Hey Friends! How’s it goin?
A couple weeks ago, I was working on my budget and made a not so startling discovery: Recipe testing isn’t exactly cheap – I’ve had 3 failed recipes and counting this week alone – and I’m not exactly rolling in dough #unemployedstudent.
Because of that, I was forced to developed a system for grocery shopping that works to my advantage cost wise. I touched on it a little in this post on grocery shopping mistakes but I wanted to get a little more in depth on what foods I buy in bulk to save money in the long run.
Unless you need certified gluten free oats, I highly recommend buying your oatmeal in bulk, especially if you eat it as often as I do. I get my oats at bulk barn or at the baking goods store in my neighbourhood. I buy huge bags of rolled oats every month and store it in my pantry. It works out to be cheaper than buying smaller bags on every grocery run, and frees up room for other things in my grocery bag on my bi-weekly trips. I do have to say, that the big bags can be a bit cumbersome, so I usually portion out about 4 cups at a time into a glass container for everyday use. But other than that, I’ve had no issues with oats going old or anything like that.
Tip: If you have even a halfway decent blender or food processor, you can save even more money by making your own oat flour from oatmeal instead of buying oat flour.
4. Coconut Oil
Coconut oil is expensive. There’s no getting away from that fact. I used to buy small containers of it at the grocery store, but they only last for about a month and those repeated 10+ dollars add up quickly month after month. But, I recently found a tub of organic coconut oil, bigger than my head (not an exaggeration) for about 28 bucks and I snapped it up. I’ve had it for more than a month now and I’ve only used about a quarter of it so it’s already cheaper. Sure, it might seem like a hefty upfront investment, but it’s worth it, I promise.
This one may seem a little weird because fresh produce is something that you usually don’t want to buy in bulk since it spoils quickly. But here’s my reasoning:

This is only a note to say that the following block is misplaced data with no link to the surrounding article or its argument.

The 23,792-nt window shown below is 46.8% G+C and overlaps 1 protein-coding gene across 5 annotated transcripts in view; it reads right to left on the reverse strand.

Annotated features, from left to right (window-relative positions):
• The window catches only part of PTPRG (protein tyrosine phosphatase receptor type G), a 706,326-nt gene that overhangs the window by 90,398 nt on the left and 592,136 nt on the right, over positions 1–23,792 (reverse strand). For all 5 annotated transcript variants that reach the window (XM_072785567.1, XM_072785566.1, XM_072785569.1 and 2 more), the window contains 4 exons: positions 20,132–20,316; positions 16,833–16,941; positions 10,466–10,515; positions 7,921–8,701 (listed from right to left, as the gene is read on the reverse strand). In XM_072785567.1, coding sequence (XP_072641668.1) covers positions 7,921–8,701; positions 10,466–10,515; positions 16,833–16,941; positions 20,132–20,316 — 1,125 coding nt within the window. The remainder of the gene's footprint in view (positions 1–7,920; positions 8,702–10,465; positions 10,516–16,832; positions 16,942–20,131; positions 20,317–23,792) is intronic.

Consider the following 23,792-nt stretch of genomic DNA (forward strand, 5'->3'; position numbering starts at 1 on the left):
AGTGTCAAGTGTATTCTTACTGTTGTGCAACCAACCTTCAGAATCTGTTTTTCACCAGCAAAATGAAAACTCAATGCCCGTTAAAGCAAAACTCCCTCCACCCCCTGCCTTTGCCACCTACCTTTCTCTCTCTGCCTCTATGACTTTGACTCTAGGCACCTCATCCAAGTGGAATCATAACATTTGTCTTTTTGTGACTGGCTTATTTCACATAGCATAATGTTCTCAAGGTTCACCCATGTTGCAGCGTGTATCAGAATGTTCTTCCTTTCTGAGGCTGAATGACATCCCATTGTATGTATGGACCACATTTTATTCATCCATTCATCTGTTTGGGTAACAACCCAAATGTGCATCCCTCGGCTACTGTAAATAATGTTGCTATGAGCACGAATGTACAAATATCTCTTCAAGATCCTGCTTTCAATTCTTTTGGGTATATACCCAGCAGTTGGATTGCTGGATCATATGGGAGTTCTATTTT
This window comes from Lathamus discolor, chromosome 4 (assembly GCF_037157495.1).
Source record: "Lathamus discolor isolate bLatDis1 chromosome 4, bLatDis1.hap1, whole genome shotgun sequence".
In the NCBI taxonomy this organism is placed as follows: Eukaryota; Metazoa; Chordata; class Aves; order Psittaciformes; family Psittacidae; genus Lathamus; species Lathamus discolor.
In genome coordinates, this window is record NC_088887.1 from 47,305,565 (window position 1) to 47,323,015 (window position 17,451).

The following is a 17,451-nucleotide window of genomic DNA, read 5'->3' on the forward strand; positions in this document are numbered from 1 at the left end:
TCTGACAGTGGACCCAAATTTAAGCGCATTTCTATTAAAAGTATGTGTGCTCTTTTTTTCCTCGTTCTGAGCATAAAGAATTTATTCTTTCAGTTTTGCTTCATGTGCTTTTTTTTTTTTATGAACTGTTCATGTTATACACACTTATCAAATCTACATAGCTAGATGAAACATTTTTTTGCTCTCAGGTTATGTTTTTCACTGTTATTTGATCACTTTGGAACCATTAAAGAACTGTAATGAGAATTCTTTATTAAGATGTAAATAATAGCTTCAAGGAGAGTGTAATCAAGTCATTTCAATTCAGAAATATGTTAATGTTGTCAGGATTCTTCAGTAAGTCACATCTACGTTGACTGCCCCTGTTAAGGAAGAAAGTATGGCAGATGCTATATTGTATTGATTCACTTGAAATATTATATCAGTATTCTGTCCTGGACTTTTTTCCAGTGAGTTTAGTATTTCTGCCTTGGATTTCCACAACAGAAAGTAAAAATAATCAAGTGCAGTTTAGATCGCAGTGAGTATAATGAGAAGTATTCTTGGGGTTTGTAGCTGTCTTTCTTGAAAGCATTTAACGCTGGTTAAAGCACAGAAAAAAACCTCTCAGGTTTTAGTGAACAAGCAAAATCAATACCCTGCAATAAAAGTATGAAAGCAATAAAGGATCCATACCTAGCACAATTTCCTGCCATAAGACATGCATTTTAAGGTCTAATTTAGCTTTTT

At least once a week, over rips bananas go on sale at my grocery for insanely discounted prices. It’s something like a couple dollars for bag of like 20+ bananas. These bananas are past their prime and a bit beat up, but they’re perfect for freezing or immediate baking. At first I only used the frozen bananas in smoothies, or to make banana ‘ice cream’. But now, I know they can be defrosted and used in baked goods like banana bread or cookies- probably the best discovery I’ve made all year.
2. Chocolate Chips
Not everyone may need to do this one, but I go through chocolate chips at an alarming rate. I used to buy them at bulk barn, then switched to the Enjoy Life brand when I went dairy free. That got expensive really quickly so I’ve been on the lookout for a solution. Then, last month, I found dairy free chocolate chips at the bulk baking goods store and I grabbed the biggest bag they have. Like with oatmeal, I keep some of the chocolate chips in a glass jar for easy access, and the rest goes to the back of the cupboard. I haven’t reached the bottom of the bag yet, which is a pretty novel experience.
1. Nuts and Seeds
Nuts and seeds are two more expensive foods I use a lot. But, these days I buy multiple pounds of almonds, walnuts, peanuts and chia, pumpkin, sunflower and flax seeds relatively cheaply at Bulk Barn and then don’t think about them again for months. I store the nuts, pumpkin and sunflower seeds in mason jars in the cupboard and the chia and flax seeds go into the freezer. I also grind up some chia seeds and flax seeds at the beginning of the week and keep that in the fridge in small mason jars to throw in smoothies or vegan baked goods. Simple, relatively cheap and the abundance of mason jars makes me feel fancy. That’s a win-win situation right there.
What about you?
What foods do you buy in bulk? Any to add? If you’re a food blogger, how to you stay within your food budget?
Share in the comments below!
Need more grocery shopping tips? Try these: